The focus of today's meeting was PHONICS, SPELLING AND WORD STUDY.
There are definitely ways that librarians can help students in this area.
1. Concepts of print
This includes things like recognizing that print and pictures are different, you turn pages to read and look at the left side first, a word is a group of letters with a space on each side, etc.
Librarians can help students with these understandings by specifically pointing out and modeling these behaviors during read alouds.
After a read aloud, give each student a book and have them find and point to various letters and words on the page, while you check their understanding.
2. Phonological awareness
This is the ability to hear sounds in words.
Librarians can help students develop these skills by choosing read alouds that focus on rhyme, rhythm and repetition. Choose nursery rhymes, songs, poetry, stories in rhyme work great for developing students' ear for language.
3. Letter knowledge
This is what students need to know about the characters in our alphabet - how they look, how to tell one from another, and how to use them to make words.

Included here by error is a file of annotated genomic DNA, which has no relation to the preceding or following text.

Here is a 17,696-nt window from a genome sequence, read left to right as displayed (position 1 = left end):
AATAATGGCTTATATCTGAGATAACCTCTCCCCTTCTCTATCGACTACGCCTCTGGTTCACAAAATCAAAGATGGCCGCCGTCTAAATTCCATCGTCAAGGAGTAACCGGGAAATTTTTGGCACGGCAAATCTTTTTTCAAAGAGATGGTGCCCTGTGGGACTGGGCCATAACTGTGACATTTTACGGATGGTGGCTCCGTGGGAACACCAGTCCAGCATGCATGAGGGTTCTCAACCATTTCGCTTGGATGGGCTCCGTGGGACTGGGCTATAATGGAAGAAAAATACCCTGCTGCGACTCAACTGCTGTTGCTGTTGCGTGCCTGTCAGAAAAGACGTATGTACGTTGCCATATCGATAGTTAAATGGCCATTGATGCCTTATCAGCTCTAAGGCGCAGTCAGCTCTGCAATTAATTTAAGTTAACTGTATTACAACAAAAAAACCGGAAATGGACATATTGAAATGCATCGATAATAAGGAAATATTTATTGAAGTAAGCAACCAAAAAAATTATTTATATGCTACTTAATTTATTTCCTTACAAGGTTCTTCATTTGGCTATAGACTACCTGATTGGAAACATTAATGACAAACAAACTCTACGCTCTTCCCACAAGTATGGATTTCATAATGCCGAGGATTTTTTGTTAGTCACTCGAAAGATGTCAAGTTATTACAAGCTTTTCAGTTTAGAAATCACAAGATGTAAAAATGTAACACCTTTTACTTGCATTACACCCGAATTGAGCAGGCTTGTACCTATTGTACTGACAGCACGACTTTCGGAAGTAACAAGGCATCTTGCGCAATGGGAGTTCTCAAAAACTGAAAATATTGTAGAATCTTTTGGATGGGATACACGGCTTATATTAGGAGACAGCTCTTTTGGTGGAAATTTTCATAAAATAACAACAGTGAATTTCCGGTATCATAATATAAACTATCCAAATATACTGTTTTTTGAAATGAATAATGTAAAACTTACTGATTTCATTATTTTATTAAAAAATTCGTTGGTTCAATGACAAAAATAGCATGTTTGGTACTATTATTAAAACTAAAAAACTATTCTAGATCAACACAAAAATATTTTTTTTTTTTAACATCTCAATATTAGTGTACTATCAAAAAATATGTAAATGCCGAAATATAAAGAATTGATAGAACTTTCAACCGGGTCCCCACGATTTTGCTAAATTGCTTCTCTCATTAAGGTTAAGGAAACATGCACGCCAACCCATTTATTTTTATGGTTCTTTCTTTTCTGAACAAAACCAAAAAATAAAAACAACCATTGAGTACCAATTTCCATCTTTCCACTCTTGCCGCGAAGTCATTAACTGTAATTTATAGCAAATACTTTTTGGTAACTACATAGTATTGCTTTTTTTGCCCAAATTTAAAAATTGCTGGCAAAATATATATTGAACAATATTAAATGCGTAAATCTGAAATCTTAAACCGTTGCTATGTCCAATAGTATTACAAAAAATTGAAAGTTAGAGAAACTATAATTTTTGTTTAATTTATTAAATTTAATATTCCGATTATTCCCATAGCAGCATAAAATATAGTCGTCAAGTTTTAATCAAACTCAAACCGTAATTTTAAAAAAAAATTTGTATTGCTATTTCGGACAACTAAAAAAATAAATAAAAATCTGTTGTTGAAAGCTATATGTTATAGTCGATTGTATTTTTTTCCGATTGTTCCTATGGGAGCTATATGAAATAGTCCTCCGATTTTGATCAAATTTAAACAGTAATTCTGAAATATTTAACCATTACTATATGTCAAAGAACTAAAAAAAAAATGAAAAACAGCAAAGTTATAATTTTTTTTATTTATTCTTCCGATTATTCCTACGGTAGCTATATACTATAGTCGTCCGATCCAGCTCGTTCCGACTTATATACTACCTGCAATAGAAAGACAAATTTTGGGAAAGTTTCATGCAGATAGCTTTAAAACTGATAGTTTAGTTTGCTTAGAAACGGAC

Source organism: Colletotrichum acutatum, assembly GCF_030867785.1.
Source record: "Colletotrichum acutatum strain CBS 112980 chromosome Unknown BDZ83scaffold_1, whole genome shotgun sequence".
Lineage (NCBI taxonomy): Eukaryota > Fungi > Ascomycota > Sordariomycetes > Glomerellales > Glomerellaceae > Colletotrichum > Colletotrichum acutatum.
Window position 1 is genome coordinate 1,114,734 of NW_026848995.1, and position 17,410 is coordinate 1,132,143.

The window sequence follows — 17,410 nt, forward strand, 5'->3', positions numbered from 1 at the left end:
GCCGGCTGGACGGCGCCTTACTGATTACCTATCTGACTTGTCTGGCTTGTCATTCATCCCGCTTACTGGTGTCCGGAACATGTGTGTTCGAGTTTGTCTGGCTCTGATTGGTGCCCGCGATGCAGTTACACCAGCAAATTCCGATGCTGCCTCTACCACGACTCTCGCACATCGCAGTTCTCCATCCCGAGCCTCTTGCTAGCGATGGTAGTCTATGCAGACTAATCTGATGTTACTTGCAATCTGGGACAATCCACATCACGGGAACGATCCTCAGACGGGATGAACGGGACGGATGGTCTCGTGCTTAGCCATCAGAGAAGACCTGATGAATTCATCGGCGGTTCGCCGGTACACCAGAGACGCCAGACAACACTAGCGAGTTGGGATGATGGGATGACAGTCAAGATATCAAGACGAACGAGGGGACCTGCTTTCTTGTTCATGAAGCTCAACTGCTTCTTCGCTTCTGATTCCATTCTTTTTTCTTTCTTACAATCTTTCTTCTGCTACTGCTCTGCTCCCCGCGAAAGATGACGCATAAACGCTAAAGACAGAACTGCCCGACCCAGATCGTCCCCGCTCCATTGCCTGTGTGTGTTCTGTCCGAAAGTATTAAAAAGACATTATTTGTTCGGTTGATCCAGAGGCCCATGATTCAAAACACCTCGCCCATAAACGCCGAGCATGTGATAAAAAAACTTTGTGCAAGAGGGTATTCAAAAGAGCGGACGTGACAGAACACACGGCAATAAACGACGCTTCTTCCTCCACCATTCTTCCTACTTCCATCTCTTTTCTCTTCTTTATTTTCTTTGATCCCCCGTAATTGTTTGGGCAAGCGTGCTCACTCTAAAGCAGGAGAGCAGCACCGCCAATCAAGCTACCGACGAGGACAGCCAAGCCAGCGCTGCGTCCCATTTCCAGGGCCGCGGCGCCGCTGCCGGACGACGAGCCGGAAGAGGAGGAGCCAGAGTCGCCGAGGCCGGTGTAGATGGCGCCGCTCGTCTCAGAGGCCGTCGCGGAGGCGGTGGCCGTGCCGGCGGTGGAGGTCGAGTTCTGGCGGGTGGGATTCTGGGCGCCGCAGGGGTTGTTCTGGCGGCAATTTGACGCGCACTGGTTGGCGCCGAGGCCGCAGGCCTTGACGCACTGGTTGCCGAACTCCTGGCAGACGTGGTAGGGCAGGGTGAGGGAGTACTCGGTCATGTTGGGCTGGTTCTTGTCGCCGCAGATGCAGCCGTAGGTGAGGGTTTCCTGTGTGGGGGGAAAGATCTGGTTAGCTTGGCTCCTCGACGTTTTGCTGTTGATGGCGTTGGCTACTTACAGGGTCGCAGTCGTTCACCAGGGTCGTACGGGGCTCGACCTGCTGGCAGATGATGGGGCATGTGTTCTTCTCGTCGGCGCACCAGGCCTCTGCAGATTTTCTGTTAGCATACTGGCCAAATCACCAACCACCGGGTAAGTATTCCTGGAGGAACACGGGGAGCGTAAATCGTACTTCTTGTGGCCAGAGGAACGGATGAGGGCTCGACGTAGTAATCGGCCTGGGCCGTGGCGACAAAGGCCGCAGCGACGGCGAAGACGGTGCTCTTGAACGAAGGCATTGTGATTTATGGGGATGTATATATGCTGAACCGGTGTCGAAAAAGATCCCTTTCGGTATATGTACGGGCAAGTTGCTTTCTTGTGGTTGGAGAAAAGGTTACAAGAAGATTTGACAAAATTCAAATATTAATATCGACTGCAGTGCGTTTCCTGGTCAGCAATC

Sharing alphabet books as read alouds with young children is a great way for them to practice and strengthen their letter knowledge.
4. Word meaning and vocabulary
For comprehension and coherence, students need to know the meaning of the words they read and write. They must constantly expand their listening, speaking, reading and writing vocabularies. They need to develop categories of words: labels for things, concept words, synonyms, antonyms, homonyms and all parts of speech.
Librarians can support this area of learning by choosing read alouds that focus on these different types of words and discussing word meanings as part of the lesson.
For more details on what each grade level is expected to know in these areas, please review my notes from the meeting.
Let me know if you have any questions or talk with your campus Early Literacy Specialist.